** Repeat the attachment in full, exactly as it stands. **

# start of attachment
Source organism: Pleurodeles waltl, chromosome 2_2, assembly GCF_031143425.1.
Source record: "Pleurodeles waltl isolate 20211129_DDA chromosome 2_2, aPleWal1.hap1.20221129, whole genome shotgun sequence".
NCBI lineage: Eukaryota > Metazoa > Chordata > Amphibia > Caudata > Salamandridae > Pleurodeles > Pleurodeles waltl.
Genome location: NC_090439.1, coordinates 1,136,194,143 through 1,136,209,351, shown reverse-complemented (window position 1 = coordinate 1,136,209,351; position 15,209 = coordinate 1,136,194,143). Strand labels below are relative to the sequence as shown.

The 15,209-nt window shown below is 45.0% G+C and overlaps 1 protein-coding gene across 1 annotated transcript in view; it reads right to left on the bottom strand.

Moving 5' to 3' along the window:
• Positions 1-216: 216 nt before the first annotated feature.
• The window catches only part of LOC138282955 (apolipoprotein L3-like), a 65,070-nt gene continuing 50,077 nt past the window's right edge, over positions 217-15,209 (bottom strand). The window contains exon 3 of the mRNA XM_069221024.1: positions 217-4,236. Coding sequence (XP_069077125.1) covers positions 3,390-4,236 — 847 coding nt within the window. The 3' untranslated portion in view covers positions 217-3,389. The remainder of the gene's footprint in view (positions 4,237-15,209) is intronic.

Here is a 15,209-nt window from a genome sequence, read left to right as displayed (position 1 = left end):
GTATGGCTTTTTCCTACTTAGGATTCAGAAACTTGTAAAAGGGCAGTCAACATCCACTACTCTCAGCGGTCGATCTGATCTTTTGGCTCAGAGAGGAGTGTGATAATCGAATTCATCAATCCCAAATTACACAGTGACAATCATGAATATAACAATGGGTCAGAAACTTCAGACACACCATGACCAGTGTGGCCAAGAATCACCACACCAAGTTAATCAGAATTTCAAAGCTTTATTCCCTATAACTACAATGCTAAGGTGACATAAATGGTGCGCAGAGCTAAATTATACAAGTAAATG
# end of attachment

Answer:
Source organism: Pleurodeles waltl, chromosome 2_2, assembly GCF_031143425.1.
Source record: "Pleurodeles waltl isolate 20211129_DDA chromosome 2_2, aPleWal1.hap1.20221129, whole genome shotgun sequence".
NCBI lineage: Eukaryota > Metazoa > Chordata > Amphibia > Caudata > Salamandridae > Pleurodeles > Pleurodeles waltl.
Genome location: NC_090439.1, coordinates 1,136,194,143 through 1,136,209,351, shown reverse-complemented (window position 1 = coordinate 1,136,209,351; position 15,209 = coordinate 1,136,194,143). Strand labels below are relative to the sequence as shown.

The 15,209-nt window shown below is 45.0% G+C and overlaps 1 protein-coding gene across 1 annotated transcript in view; it reads right to left on the bottom strand.

Moving 5' to 3' along the window:
• Positions 1-216: 216 nt before the first annotated feature.
• The window catches only part of LOC138282955 (apolipoprotein L3-like), a 65,070-nt gene continuing 50,077 nt past the window's right edge, over positions 217-15,209 (bottom strand). The window contains exon 3 of the mRNA XM_069221024.1: positions 217-4,236. Coding sequence (XP_069077125.1) covers positions 3,390-4,236 — 847 coding nt within the window. The 3' untranslated portion in view covers positions 217-3,389. The remainder of the gene's footprint in view (positions 4,237-15,209) is intronic.

Here is a 15,209-nt window from a genome sequence, read left to right as displayed (position 1 = left end):
GTATGGCTTTTTCCTACTTAGGATTCAGAAACTTGTAAAAGGGCAGTCAACATCCACTACTCTCAGCGGTCGATCTGATCTTTTGGCTCAGAGAGGAGTGTGATAATCGAATTCATCAATCCCAAATTACACAGTGACAATCATGAATATAACAATGGGTCAGAAACTTCAGACACACCATGACCAGTGTGGCCAAGAATCACCACACCAAGTTAATCAGAATTTCAAAGCTTTATTCCCTATAACTACAATGCTAAGGTGACATAAATGGTGCGCAGAGCTAAATTATACAAGTAAATG